Format

Send to

Choose Destination
J Am Geriatr Soc. 1993 Mar;41(3):341-3.

Training balance and strength in the elderly to improve function.

Author information

1
Department of Neurology, University of Connecticut Health Center, Farmington 06030-4446.

Abstract

Short-term exposure to altered sensory input or destabilizing platform movement results in significant improvement in sway control and inhibition of inappropriate motor responses, resulting in improved balance during repetitive testing. In addition, there is recent evidence that strength and function can be increased in both active and frail elderly who participate in strength training programs. Therefore, the hypotheses to be tested are that (1) balance training alone, or (2) strength training alone will each be capable of significantly improving balance, gait, and functional mobility, and that (3) a combined program of balance and strength training will be more effective than either approach alone. These hypotheses will be tested relative to a control group, using a 2 x 2 design (30 subjects per group), in a community-dwelling elderly at least 75 years of age. Intervention sessions of at least 45 minutes will occur three times per week for 3 months, with 6 months of follow-up, home-based Tai Chi training. The primary outcome variable is a basic measure of functional balance, ie, the occurrence of loss of balance during tilts of the support and/or movement of the visual surround.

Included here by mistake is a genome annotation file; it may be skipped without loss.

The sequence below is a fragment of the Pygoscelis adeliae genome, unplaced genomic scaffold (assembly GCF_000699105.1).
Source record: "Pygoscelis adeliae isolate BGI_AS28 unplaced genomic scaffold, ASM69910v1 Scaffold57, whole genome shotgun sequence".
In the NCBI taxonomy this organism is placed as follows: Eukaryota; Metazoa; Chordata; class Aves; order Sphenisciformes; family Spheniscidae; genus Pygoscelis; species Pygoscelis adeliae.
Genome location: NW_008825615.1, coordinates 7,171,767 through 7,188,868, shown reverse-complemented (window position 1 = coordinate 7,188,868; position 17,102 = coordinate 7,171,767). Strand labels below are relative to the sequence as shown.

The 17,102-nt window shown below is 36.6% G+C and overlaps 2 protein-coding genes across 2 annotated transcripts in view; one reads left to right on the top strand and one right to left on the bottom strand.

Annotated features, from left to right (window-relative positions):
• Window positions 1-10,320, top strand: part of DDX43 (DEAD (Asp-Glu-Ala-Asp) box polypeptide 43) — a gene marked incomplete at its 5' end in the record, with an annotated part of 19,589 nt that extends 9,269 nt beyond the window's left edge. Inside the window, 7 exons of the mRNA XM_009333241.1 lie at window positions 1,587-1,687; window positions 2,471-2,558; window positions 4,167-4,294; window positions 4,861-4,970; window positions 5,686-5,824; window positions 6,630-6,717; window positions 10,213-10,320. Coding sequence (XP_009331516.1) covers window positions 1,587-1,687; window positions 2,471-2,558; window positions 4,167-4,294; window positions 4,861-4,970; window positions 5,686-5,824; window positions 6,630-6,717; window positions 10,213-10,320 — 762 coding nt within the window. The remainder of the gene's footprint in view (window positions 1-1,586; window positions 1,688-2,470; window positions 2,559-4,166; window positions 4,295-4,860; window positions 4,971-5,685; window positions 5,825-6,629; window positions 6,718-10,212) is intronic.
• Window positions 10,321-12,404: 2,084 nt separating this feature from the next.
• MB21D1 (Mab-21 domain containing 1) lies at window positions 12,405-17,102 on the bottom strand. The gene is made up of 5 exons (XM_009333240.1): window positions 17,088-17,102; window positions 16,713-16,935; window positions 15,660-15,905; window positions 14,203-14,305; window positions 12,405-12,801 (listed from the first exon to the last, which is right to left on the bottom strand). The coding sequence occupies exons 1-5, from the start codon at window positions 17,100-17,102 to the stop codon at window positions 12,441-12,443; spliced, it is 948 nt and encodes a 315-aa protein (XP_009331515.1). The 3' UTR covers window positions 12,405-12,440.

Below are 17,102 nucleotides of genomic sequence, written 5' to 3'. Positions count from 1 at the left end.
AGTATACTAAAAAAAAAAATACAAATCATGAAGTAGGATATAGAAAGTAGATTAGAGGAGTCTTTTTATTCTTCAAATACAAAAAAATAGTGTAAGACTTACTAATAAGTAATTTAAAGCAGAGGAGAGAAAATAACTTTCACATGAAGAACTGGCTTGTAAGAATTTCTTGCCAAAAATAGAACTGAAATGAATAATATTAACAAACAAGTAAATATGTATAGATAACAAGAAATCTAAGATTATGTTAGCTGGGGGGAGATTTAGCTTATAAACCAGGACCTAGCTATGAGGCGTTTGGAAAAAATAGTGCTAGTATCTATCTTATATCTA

[Indexed for MEDLINE]

Supplemental Content

Full text links

Icon for Wiley
Loading ...
Support Center